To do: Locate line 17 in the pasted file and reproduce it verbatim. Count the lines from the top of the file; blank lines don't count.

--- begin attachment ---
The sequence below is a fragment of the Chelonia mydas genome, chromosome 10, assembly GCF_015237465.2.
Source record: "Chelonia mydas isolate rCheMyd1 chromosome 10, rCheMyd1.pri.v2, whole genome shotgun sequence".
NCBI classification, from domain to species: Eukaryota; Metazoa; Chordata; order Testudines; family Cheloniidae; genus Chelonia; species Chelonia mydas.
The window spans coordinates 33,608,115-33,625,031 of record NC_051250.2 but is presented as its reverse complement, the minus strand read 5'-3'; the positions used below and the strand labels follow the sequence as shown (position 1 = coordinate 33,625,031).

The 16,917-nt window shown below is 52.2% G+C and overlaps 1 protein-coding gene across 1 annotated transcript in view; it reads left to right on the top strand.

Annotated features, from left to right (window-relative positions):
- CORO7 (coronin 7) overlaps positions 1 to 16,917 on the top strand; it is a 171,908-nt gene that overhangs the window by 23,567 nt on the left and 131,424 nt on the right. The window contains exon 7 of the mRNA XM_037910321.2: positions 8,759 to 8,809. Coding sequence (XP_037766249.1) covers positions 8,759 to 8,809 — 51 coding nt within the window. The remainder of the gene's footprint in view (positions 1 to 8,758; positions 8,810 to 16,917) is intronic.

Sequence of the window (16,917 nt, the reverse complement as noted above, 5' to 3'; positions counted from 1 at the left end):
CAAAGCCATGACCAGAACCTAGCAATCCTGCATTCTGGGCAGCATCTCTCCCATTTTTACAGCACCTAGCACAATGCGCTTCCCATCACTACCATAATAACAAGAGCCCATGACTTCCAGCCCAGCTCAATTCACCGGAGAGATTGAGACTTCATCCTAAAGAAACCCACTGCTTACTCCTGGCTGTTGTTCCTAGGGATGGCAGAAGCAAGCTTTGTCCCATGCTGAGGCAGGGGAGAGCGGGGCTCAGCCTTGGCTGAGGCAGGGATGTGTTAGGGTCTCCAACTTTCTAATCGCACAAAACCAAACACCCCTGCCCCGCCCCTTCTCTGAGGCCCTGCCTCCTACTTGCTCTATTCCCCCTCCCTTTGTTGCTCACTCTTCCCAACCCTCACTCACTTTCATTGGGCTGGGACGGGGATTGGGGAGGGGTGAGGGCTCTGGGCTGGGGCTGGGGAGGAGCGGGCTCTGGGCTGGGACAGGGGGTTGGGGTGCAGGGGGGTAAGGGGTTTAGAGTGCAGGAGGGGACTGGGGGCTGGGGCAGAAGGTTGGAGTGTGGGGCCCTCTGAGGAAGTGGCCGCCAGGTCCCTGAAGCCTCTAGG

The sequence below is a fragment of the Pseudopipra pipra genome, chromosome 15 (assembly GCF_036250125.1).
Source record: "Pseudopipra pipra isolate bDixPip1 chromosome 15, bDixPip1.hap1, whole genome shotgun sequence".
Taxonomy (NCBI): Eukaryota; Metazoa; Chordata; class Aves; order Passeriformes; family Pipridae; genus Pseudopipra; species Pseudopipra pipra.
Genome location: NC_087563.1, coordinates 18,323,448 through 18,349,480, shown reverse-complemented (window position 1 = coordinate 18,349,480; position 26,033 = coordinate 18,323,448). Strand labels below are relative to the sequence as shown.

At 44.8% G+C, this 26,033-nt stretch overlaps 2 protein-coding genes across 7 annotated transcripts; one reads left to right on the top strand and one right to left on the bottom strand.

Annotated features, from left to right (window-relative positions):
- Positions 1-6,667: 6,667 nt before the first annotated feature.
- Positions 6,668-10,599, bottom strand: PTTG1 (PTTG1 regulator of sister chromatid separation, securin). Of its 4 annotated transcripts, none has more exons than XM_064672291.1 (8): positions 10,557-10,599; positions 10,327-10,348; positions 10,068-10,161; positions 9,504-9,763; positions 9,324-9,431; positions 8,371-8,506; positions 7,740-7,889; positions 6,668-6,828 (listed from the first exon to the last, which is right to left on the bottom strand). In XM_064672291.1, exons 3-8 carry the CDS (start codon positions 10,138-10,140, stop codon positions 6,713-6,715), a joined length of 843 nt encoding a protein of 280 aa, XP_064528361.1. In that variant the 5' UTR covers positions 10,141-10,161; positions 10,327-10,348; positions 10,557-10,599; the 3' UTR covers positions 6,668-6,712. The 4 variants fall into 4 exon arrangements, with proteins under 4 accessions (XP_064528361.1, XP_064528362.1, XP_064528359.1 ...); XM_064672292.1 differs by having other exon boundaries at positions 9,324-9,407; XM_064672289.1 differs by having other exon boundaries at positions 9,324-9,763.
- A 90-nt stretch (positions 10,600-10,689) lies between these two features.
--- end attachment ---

- Positions 6,668-10,599, bottom strand: PTTG1 (PTTG1 regulator of sister chromatid separation, securin). Of its 4 annotated transcripts, none has more exons than XM_064672291.1 (8): positions 10,557-10,599; positions 10,327-10,348; positions 10,068-10,161; positions 9,504-9,763; positions 9,324-9,431; positions 8,371-8,506; positions 7,740-7,889; positions 6,668-6,828 (listed from the first exon to the last, which is right to left on the bottom strand). In XM_064672291.1, exons 3-8 carry the CDS (start codon positions 10,138-10,140, stop codon positions 6,713-6,715), a joined length of 843 nt encoding a protein of 280 aa, XP_064528361.1. In that variant the 5' UTR covers positions 10,141-10,161; positions 10,327-10,348; positions 10,557-10,599; the 3' UTR covers positions 6,668-6,712. The 4 variants fall into 4 exon arrangements, with proteins under 4 accessions (XP_064528361.1, XP_064528362.1, XP_064528359.1 ...); XM_064672292.1 differs by having other exon boundaries at positions 9,324-9,407; XM_064672289.1 differs by having other exon boundaries at positions 9,324-9,763.